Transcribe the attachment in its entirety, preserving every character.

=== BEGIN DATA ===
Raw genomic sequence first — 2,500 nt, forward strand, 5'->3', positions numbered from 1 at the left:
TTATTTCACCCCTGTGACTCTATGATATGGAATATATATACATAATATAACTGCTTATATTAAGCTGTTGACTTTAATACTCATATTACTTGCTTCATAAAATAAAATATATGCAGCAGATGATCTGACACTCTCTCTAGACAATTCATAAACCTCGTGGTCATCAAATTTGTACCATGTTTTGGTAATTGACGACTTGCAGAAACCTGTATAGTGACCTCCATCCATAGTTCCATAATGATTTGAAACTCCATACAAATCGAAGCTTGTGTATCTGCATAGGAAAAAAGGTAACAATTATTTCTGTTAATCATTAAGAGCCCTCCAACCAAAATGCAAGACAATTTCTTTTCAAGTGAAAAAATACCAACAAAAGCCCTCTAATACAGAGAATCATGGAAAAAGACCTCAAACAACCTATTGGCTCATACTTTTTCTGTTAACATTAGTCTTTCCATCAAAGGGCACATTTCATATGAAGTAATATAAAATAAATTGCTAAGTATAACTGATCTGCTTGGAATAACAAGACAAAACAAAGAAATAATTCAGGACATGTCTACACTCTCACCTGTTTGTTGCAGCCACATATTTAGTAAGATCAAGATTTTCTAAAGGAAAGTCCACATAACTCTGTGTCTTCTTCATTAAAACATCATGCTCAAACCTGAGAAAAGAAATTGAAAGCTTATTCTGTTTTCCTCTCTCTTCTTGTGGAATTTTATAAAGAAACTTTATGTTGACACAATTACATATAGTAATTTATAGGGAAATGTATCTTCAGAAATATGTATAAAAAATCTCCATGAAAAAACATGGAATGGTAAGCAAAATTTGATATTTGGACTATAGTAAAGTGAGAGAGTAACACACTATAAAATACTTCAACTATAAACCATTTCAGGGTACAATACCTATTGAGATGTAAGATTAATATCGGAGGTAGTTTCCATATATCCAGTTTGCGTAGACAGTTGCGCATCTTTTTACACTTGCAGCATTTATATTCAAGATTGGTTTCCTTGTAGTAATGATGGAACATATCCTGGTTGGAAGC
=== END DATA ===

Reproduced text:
Raw genomic sequence first — 2,500 nt, forward strand, 5'->3', positions numbered from 1 at the left:
TTATTTCACCCCTGTGACTCTATGATATGGAATATATATACATAATATAACTGCTTATATTAAGCTGTTGACTTTAATACTCATATTACTTGCTTCATAAAATAAAATATATGCAGCAGATGATCTGACACTCTCTCTAGACAATTCATAAACCTCGTGGTCATCAAATTTGTACCATGTTTTGGTAATTGACGACTTGCAGAAACCTGTATAGTGACCTCCATCCATAGTTCCATAATGATTTGAAACTCCATACAAATCGAAGCTTGTGTATCTGCATAGGAAAAAAGGTAACAATTATTTCTGTTAATCATTAAGAGCCCTCCAACCAAAATGCAAGACAATTTCTTTTCAAGTGAAAAAATACCAACAAAAGCCCTCTAATACAGAGAATCATGGAAAAAGACCTCAAACAACCTATTGGCTCATACTTTTTCTGTTAACATTAGTCTTTCCATCAAAGGGCACATTTCATATGAAGTAATATAAAATAAATTGCTAAGTATAACTGATCTGCTTGGAATAACAAGACAAAACAAAGAAATAATTCAGGACATGTCTACACTCTCACCTGTTTGTTGCAGCCACATATTTAGTAAGATCAAGATTTTCTAAAGGAAAGTCCACATAACTCTGTGTCTTCTTCATTAAAACATCATGCTCAAACCTGAGAAAAGAAATTGAAAGCTTATTCTGTTTTCCTCTCTCTTCTTGTGGAATTTTATAAAGAAACTTTATGTTGACACAATTACATATAGTAATTTATAGGGAAATGTATCTTCAGAAATATGTATAAAAAATCTCCATGAAAAAACATGGAATGGTAAGCAAAATTTGATATTTGGACTATAGTAAAGTGAGAGAGTAACACACTATAAAATACTTCAACTATAAACCATTTCAGGGTACAATACCTATTGAGATGTAAGATTAATATCGGAGGTAGTTTCCATATATCCAGTTTGCGTAGACAGTTGCGCATCTTTTTACACTTGCAGCATTTATATTCAAGATTGGTTTCCTTGTAGTAATGATGGAACATATCCTGGTTGGAAGC